# Relations and Facts

Scallop is a relational and logical programming language. As described in the Wikipedia:

Logic programming is a programming paradigm which is largely based on formal logic. Any program written in a logic programming language is a set of sentences in logical form, expressing facts and rules about some problem domain.

In Scallop, relations are the most fundamental building blocks of program.
In the following example, we have declared the type of a relation called `edge`

, using the `type`

keyword:

```
type edge(a: i32, b: i32)
```

We say that the name `edge`

is a *predicate* or a *relation*.
Inside of the parenthesis, we have two `arguments`

, `a: i32`

and `b: i32`

.
Therefore, we have `edge`

being an *arity-2* relation, due to it having 2 arguments.
For the argument `a: i32`

, we give a name of the field (`a`

) and a type of that argument `i32`

.
Here, both of the arguments are of the `i32`

type, which means signed-*i*nteger, *32*-bit.
For more information on value types, refer to the Value Types section.

The above line only declares the type of the relation but not the *content* of the relation.
The actual information stored in the relations are called *facts*.
Here we define a single fact under the relation `edge`

:

```
rel edge(0, 1)
```

Assuming `0`

and `1`

each denote an ID of a node, this fact declares that there is an edge going from node `0`

to node `1`

.
There are two arguments in this fact, matching the arity of this relation.
Regardless of the predicate `edge`

, one also simply consider the `(0, 1)`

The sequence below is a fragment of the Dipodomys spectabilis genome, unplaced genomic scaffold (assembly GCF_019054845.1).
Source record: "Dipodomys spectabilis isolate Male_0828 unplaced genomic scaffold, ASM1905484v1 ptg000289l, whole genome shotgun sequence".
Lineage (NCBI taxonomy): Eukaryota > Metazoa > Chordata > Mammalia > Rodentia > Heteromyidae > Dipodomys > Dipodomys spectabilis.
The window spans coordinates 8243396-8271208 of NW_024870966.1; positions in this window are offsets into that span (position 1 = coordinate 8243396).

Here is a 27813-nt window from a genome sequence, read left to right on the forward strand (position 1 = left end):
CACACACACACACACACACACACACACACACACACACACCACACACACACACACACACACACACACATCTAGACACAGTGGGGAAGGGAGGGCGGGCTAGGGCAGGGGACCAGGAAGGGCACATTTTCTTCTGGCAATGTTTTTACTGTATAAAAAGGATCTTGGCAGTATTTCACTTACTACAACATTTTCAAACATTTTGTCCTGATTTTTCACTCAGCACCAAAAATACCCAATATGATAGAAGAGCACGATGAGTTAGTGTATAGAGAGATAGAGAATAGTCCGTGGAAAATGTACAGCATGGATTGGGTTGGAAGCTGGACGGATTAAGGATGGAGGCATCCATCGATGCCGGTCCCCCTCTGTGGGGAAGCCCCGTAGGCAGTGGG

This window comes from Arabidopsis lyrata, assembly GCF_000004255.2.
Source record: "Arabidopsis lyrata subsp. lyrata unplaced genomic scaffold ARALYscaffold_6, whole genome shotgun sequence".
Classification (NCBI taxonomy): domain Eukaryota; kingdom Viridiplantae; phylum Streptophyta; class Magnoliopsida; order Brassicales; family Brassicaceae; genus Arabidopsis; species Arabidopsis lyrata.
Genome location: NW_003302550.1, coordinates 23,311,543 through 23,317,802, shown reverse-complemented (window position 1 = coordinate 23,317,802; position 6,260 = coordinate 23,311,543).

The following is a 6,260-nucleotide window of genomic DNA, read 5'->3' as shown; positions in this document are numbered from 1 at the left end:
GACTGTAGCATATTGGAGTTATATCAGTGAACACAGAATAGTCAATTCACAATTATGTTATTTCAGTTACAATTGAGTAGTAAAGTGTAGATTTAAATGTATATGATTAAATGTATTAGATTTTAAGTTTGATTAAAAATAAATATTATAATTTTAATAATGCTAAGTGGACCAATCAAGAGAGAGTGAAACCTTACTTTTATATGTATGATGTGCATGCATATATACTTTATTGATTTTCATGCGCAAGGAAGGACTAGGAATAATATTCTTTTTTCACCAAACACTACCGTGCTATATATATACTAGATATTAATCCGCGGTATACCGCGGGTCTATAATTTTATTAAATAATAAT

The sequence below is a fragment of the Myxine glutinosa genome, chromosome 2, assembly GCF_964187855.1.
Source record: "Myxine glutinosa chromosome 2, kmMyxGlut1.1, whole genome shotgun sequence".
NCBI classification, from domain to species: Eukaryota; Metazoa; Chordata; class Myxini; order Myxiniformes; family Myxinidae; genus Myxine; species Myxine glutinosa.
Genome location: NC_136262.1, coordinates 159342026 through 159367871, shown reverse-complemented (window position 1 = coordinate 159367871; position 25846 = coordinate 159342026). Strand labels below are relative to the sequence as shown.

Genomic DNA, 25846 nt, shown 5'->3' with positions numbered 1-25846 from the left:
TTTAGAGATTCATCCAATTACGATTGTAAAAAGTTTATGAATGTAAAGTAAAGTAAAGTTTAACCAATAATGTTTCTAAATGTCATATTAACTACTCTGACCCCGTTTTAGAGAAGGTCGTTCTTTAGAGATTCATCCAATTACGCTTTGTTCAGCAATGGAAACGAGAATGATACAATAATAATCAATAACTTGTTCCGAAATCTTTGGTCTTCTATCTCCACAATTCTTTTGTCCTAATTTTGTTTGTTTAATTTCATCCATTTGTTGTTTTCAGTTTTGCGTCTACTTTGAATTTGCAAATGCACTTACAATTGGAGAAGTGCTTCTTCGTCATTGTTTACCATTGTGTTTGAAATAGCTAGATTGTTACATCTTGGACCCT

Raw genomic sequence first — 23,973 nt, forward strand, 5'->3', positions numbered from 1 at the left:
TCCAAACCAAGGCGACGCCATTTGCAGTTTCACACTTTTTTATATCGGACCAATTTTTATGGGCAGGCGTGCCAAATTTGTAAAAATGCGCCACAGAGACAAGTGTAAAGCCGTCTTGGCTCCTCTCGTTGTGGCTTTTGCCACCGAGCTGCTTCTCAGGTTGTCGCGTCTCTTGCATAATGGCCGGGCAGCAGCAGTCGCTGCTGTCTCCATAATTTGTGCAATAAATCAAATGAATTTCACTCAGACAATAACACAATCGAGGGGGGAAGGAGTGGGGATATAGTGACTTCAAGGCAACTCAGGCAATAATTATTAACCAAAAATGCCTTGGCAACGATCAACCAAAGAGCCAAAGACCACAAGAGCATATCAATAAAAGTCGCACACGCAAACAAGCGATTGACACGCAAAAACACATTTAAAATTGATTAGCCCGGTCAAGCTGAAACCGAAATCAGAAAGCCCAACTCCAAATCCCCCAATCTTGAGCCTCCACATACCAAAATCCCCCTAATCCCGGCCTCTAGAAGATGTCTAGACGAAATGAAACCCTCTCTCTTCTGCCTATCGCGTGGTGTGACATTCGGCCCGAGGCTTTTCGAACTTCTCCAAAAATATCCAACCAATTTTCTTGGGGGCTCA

as a *tuple*, more specifically, a *2-tuple*.

To declare multiple facts, one can simply write multiple single fact declaration using the `rel`

keyword, like

```
rel edge(0, 1)
rel edge(1, 2)
```

One can also use the *set* syntax to declare multiple facts of a relation.
The following line reads: "the relation `edge`

contains a set of tuples, including `(0, 1)`

and `(1, 2)`

":

```
rel edge = {(0, 1), (1, 2)}
```

Note that it is possible to declare multiple fact sets for the same relation.

```
rel edge = {(0, 1), (1, 2)}
rel edge = {(2, 3)}
```

With the above two lines the edge relation now contains 3 facts, `(0, 1)`

, `(1, 2)`

, and `(2, 3)`

.

## Examples of Relations

### Boolean and 0-arity Relation

Many things can be represented as relations.
We start with the most basic programming construct, boolean.
While Scallop allows value to have the boolean type, relations themselves can encode boolean values.
The following example contains an *arity-0* relation named `is_target`

:

```
type is_target()
```

There is only one possible tuple that could form a fact in this relation, that is the *empty tuple* `()`

.
Assuming that we are treating the relation `is_target`

as a set, then if the set contains no element (i.e., empty), then it encodes boolean "false".
Otherwise, if the set contains exactly one (note: it can contain at most one) tuple, then it encodes boolean "true".
Declaring only the type of `is_target`

as above, would assume that the relation is empty.
To declare the fact, we can do: